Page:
After playing as fine an offensive half as any basketball fan or coach would like to see, Georgetown again made a second-half collapse that is becoming all to frequent for its coach before beating St. Joseph's, 62-53, tonight.

"It's another situation in which I almost had a heart attack," said Georgetown Coach John Thompson. "Anytime we go in the locker room up by more than 10 points. I'm always scared to death."

Thompson had reason to be tonight at the Polestra, where his Hoyas, aggressive and prectise the first half, played passively and carelessly and let the Hawks creep within five points with 8 1/2 minutes to play.

However, as quickly as the Hoyas (10-3) seemed doomed, they regained their spunk and their wits. Jeff Bulis, who played extensively at center tonight, sank two free throws. Eric Floyd and Eric Smith surprised St. Joe guard Wayne Warwick with a double-team trap just past midcourt and stripped him of the basketball.

Star forward Craig Shelton, who had thrown away an inbounds pass as St. Joe pressed and rallied, atoned for that mistake. He missed a short jump shot but grabbed the ball off Boo Williams' fingers and canned the followup shot for a 49-40 lead.

When Mike Morrow fell victim to the half court trap and walked on St. Joe's next possession. The Hoyas would never lead by less than nine points the rest of the first game of this doubleheader.

Penn, one of the final four participants in the NCAA tourney last season, has lost two starters to injury and now starts two freshmen and two sophomores, but still defeated Temple, 59-46, in a Big Five matchup in the second game and evened its record at 4-4.

In the opener, point guard John Duran of Georgetown gave a seminar in how to attack a zone defense against a St. Joseph's team whose point guard, Luke Griffin, later said was more caught up in controlling the tempo to the slow pace it wanted than playing the opposition.

It was a fatal mistake. In a stretch of 17 possessions, Georgetown did not commit a turnover and converted 11 of 14 shots, either open jumpers or nifty inside plays as a result of Duren passes, and moved from a 4-4 tie to 30-14 control.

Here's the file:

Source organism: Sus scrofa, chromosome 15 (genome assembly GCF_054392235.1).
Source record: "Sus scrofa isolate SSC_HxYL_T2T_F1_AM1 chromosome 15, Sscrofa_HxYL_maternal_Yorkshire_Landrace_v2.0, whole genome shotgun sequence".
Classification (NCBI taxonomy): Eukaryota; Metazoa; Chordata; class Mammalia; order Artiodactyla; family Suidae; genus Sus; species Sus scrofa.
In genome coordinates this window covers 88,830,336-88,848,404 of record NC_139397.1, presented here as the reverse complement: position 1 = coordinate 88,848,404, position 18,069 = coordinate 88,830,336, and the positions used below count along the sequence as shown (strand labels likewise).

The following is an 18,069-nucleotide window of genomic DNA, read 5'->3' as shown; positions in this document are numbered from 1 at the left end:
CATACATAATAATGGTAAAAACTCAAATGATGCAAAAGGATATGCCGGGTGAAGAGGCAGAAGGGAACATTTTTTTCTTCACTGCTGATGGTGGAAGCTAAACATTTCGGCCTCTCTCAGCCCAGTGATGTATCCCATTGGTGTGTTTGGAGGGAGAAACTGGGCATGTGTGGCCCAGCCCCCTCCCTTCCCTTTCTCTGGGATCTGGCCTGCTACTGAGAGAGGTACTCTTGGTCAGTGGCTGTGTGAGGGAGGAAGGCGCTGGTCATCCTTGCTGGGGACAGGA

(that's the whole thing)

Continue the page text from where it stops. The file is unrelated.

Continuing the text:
At 12-4, Duren connected on three straight jump shots, then assisted on Georgetown's next five baskets.

The Hoyas were alive at both ends of the court.They attacked both offensively and defensively, playing as much man-to-man defense as they have in the first half of any game this season.

"We had to do that," said Thompson. "We didn't want the kind of game we had with them last year (a 37-36 St. Joe upset). We were too conservative in that one. Offensively it was one of our smartest halves. We attacked at the right place."

For the second straight game, Georgetown reserves were prominent in buildings the big lead.Bullis, center Mike Frazier and Smith, who played twice as many minutes as Al Dutch did starting, all played well.

Georgetown went to the locker room with a 32-18 lead. Thompson was so "scared" at the start of the second half that he called a timeout before Georgetown's third possession, after the Hoyas missed two long jumpers and the Hawks scored twice from inside.

With St. Joseph's still in a zone, Duren again attacked it smartly, with successive alley-oop passes to Ed Spriggs and Shelton for easy baskets. At this point, St. Joe's threw its slow-game plans away, ordered a full-court press and man-to-man defense.

"We want people to play man-to-man," Thompson said. "But so many people have played zones against us . . . but we couldn't get any motion. We were standing around instead of getting the motion that we needed.

"It was a smart move on his part because it was the unexpected. And it was the thing that we wanted them to do. So much so that we thought they'd never do it."

"Rattled" was the way Shelton described the Hoyas, who had switched to a zone defense, watched Mike Morrow bomb away from the outside over it. Stopped attacking and committed turnovers on three of the next nine possessions. Suddenly, it was 45-40.

Before Bullis shot his free throws, set up by a Duren pass into the middle of a four-corners offense. Thompson called time out. "He wanted us to play smarter. We let the pressure get to us," said Bullis. "It was a lack of concentration."

In a bold move when a team wants to control the clock, Thompson put his team back in a full-court press. The reason, the coach said, "We had to make ourselves get back up. We got passive" The strategy worked and the Hoyas were helped when Morrow caught a finger in the eye with 5:59 to play and left the game.

Georgetown, as it had against Iona last game and hadn't in recent losses to Boston College and Drake, shot accurately from the fould line, hitting 10 of 13 in the second half tonight. But the players do not have an answer for why they have the psychological letdowns.

"That's something we have to work out among ourselves," said Shelton. "We're keeping our composure better than we had been. When they make a run at you, you have to keep playing the way you had been playing."